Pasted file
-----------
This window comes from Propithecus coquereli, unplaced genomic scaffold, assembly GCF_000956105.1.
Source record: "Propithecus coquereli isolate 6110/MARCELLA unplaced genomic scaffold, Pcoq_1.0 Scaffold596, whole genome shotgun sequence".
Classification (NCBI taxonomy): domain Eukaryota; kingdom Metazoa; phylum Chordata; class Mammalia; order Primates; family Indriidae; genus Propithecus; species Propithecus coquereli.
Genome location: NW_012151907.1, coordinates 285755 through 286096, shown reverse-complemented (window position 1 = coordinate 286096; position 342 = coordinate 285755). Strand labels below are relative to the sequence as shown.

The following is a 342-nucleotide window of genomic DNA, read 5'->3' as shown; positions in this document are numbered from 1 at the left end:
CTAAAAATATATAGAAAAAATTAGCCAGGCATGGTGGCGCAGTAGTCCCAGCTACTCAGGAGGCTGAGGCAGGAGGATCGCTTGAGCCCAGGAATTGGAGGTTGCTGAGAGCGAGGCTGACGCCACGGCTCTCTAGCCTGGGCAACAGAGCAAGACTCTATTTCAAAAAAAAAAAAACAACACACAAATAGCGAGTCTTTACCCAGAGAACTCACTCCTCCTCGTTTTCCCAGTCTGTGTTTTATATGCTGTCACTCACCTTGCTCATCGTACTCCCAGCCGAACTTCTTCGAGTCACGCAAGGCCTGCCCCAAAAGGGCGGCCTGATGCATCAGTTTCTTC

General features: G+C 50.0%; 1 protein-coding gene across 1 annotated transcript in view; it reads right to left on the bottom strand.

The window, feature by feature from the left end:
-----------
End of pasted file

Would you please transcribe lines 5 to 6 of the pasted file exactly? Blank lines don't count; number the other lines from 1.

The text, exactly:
The following is a 342-nucleotide window of genomic DNA, read 5'->3' as shown; positions in this document are numbered from 1 at the left end:
CTAAAAATATATAGAAAAAATTAGCCAGGCATGGTGGCGCAGTAGTCCCAGCTACTCAGGAGGCTGAGGCAGGAGGATCGCTTGAGCCCAGGAATTGGAGGTTGCTGAGAGCGAGGCTGACGCCACGGCTCTCTAGCCTGGGCAACAGAGCAAGACTCTATTTCAAAAAAAAAAAAACAACACACAAATAGCGAGTCTTTACCCAGAGAACTCACTCCTCCTCGTTTTCCCAGTCTGTGTTTTATATGCTGTCACTCACCTTGCTCATCGTACTCCCAGCCGAACTTCTTCGAGTCACGCAAGGCCTGCCCCAAAAGGGCGGCCTGATGCATCAGTTTCTTC